By Caribbean News Now contributor
HAMILTON, Bermuda -- Following the refusal on Thursday by the governor of Bermuda to appoint a commission of inquiry voted for by the island’s House of Assembly, the opposition Progressive Labour Party (PLP) said in a statement on Friday that it will no longer participate in parliamentary proceedings.
Opposition Leader Marc Bean. Photo: Twitter
“The actions of the unelected governor yesterday – in usurping the will of a democratically elected parliament, which last week voted unanimously for a commission of inquiry, is an insult to every single voter of this country. Parliament has spoken and the governor has a responsibility to act,” opposition leader Marc Bean said in a statement.
Governor George Fergusson’s decision followed a vote in the House last week to ask that a commission of inquiry should be established to look at “historic losses in Bermuda of citizens’ property through theft of property, dispossession of property, and adverse possession claims” and for compensation if the claims were proved.
Although Bean referred in his statement to a unanimous vote, the motion brought by PLP MP Walton Brown passed with support from government MP Suzann Roberts-Holshouser after several members linked to a likely target of any inquiry disqualified themselves from voting.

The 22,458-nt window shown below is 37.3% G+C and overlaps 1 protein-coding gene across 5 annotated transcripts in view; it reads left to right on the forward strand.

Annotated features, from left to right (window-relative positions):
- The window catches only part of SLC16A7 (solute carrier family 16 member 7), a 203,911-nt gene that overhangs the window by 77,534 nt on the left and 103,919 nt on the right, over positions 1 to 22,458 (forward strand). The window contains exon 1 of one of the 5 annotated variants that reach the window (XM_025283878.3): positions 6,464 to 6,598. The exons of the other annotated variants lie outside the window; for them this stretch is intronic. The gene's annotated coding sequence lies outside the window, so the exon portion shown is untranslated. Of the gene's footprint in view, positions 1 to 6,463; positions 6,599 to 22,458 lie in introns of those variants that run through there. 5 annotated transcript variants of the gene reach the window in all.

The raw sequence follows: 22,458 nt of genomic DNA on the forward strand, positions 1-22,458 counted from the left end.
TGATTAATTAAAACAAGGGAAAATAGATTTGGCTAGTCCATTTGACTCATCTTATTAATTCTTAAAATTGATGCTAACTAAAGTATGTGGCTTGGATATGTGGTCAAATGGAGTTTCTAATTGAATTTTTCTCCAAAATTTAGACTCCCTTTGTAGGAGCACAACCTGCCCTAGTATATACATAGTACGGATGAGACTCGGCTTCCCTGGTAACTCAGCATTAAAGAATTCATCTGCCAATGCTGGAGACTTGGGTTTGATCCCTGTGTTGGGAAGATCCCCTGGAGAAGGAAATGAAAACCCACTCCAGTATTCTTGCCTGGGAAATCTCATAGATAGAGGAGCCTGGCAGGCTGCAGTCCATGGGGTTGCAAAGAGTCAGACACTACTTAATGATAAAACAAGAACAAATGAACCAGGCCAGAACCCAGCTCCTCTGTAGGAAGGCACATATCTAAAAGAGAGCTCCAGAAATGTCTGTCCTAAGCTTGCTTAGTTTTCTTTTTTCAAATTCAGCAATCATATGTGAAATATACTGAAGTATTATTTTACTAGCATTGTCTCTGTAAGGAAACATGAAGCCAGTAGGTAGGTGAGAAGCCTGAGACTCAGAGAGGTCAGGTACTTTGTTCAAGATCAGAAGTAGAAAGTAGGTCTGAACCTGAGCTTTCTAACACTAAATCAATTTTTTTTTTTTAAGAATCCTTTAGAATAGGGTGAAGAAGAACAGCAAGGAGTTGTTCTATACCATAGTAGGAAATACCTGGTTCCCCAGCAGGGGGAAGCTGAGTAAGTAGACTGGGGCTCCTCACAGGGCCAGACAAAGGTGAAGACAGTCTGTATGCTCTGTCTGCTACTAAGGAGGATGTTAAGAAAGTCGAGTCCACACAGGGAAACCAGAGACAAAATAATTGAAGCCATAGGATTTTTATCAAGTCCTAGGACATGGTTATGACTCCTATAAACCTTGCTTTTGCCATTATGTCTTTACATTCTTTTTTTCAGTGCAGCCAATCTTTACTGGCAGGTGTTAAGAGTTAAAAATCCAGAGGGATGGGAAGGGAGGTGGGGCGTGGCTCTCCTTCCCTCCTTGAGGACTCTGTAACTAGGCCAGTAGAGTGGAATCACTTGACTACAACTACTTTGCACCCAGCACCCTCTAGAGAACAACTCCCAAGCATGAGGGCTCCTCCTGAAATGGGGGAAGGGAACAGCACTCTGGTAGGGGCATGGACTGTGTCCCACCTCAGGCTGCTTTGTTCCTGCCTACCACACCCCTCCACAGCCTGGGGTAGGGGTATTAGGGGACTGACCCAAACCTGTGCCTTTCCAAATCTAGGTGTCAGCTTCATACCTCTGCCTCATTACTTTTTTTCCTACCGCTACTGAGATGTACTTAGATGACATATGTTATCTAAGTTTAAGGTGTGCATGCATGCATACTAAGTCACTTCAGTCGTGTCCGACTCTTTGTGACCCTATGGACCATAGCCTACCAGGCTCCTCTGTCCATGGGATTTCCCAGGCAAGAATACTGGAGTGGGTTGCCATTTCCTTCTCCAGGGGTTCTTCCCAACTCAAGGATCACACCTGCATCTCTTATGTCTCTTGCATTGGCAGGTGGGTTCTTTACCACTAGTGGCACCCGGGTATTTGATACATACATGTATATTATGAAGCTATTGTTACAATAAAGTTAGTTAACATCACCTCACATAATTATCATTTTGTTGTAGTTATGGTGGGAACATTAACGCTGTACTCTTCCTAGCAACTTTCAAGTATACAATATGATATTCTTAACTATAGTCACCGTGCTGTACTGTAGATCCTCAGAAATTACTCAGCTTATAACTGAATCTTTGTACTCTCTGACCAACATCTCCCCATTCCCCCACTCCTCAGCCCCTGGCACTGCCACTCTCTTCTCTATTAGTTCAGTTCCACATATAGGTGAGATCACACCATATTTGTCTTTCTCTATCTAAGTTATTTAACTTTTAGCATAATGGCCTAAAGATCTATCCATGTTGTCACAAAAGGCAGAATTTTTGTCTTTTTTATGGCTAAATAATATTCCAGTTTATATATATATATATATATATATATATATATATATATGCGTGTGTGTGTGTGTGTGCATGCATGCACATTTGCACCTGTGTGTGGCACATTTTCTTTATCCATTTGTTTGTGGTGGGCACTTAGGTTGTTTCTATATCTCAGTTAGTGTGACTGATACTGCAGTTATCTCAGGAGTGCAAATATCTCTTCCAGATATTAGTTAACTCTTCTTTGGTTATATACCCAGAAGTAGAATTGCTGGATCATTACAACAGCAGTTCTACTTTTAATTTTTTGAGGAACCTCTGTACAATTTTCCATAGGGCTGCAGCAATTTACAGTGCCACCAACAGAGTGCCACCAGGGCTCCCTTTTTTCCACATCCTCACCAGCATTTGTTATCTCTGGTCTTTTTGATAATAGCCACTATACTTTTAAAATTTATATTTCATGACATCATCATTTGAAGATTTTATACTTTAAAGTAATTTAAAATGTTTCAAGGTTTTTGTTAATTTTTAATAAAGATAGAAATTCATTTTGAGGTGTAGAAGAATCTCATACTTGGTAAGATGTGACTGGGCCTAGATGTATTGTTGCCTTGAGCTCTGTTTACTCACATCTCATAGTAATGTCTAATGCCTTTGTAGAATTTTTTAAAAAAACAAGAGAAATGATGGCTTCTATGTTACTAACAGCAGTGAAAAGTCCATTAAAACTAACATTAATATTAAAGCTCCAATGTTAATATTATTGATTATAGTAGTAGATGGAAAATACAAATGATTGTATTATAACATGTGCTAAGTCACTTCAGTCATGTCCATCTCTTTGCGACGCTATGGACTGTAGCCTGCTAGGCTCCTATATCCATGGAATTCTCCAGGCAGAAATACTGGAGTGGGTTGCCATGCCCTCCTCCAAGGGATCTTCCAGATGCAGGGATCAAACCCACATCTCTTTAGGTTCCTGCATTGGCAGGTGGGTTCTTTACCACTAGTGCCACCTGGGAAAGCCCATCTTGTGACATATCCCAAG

Fergusson said in a letter delivered yesterday to the speaker of the house that the debate had “raised serious concerns of public interest. Some may well be worth further examination. But they are not clear enough or urgent enough to require a Commission of the type proposed”.
The governor has power to order a commission of inquiry under a 1935 law, with the costs paid for out of the Consolidated Fund.
However, Fergusson wrote: “I have concluded that these concerns are neither so clear nor so urgent as to justify my taking the still unusual step of commissioning an inquiry under the 1935 Act.
“I am also conscious that such an inquiry would incur expenditure under the 1935 Act, which does not appear to have been the settled wish of the House, from either side of the debate.
“I would also need to be clear, under the 1935 Act, that such an inquiry would ‘serve the public welfare’.”
Fergusson added: “I would be open to consider this again, however, if the House gave me clearer references to the kinds of alleged abuses concerned and a clearer mandate for me to incur expenses from the Consolidated Fund.”
The PLP said it unequivocally rejects the governor’s action.
“...he has acted outside of his remit and, by undermining the people’s will, he has made a mockery of parliament and disrespected the Bermudian people. In his failure to act, democracy has been robbed from the people of this country,” the opposition said.
The PLP claimed that this is the latest of many steps by the governor, who represents the UK government, which are “questionable and problematic,” adding that the party “will not participate in a parliament which over the last 18 months has been reduced to a sham and a farce.”
Bean encouraged Bermudians to join the PLP in a march on Government House next Tuesday to call for the following:
• The immediate recall of the governor
• The restoration of the island’s limited democracy